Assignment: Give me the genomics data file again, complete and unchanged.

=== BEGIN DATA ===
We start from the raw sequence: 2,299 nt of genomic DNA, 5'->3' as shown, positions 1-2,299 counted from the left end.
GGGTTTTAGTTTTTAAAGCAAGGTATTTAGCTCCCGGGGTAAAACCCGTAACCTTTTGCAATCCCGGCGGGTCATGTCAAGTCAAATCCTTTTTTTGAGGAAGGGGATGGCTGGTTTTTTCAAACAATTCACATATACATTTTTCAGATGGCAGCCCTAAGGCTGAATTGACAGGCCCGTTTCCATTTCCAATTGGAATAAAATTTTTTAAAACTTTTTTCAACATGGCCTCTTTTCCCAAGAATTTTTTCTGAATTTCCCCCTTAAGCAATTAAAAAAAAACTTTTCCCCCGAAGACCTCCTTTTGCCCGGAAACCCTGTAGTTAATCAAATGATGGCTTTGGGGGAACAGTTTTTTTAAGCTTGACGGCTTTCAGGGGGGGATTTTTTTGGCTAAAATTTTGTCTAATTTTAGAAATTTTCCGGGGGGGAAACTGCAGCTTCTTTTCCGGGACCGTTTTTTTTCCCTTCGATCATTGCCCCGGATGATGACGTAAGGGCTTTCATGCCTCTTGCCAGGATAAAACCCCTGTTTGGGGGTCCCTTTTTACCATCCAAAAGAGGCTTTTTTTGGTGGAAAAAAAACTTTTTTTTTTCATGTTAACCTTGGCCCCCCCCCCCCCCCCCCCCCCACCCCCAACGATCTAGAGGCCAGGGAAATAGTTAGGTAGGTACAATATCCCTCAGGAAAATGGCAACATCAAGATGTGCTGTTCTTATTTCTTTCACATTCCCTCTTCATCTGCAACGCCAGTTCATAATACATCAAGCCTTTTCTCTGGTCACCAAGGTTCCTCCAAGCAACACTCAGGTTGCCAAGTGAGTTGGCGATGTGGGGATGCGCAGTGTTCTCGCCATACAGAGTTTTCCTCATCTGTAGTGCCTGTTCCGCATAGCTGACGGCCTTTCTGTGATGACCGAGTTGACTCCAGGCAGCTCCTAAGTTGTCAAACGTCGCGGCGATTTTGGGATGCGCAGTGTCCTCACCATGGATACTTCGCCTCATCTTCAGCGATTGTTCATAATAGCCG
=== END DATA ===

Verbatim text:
We start from the raw sequence: 2,299 nt of genomic DNA, 5'->3' as shown, positions 1-2,299 counted from the left end.
GGGTTTTAGTTTTTAAAGCAAGGTATTTAGCTCCCGGGGTAAAACCCGTAACCTTTTGCAATCCCGGCGGGTCATGTCAAGTCAAATCCTTTTTTTGAGGAAGGGGATGGCTGGTTTTTTCAAACAATTCACATATACATTTTTCAGATGGCAGCCCTAAGGCTGAATTGACAGGCCCGTTTCCATTTCCAATTGGAATAAAATTTTTTAAAACTTTTTTCAACATGGCCTCTTTTCCCAAGAATTTTTTCTGAATTTCCCCCTTAAGCAATTAAAAAAAAACTTTTCCCCCGAAGACCTCCTTTTGCCCGGAAACCCTGTAGTTAATCAAATGATGGCTTTGGGGGAACAGTTTTTTTAAGCTTGACGGCTTTCAGGGGGGGATTTTTTTGGCTAAAATTTTGTCTAATTTTAGAAATTTTCCGGGGGGGAAACTGCAGCTTCTTTTCCGGGACCGTTTTTTTTCCCTTCGATCATTGCCCCGGATGATGACGTAAGGGCTTTCATGCCTCTTGCCAGGATAAAACCCCTGTTTGGGGGTCCCTTTTTACCATCCAAAAGAGGCTTTTTTTGGTGGAAAAAAAACTTTTTTTTTTCATGTTAACCTTGGCCCCCCCCCCCCCCCCCCCCCCACCCCCAACGATCTAGAGGCCAGGGAAATAGTTAGGTAGGTACAATATCCCTCAGGAAAATGGCAACATCAAGATGTGCTGTTCTTATTTCTTTCACATTCCCTCTTCATCTGCAACGCCAGTTCATAATACATCAAGCCTTTTCTCTGGTCACCAAGGTTCCTCCAAGCAACACTCAGGTTGCCAAGTGAGTTGGCGATGTGGGGATGCGCAGTGTTCTCGCCATACAGAGTTTTCCTCATCTGTAGTGCCTGTTCCGCATAGCTGACGGCCTTTCTGTGATGACCGAGTTGACTCCAGGCAGCTCCTAAGTTGTCAAACGTCGCGGCGATTTTGGGATGCGCAGTGTCCTCACCATGGATACTTCGCCTCATCTTCAGCGATTGTTCATAATAGCCG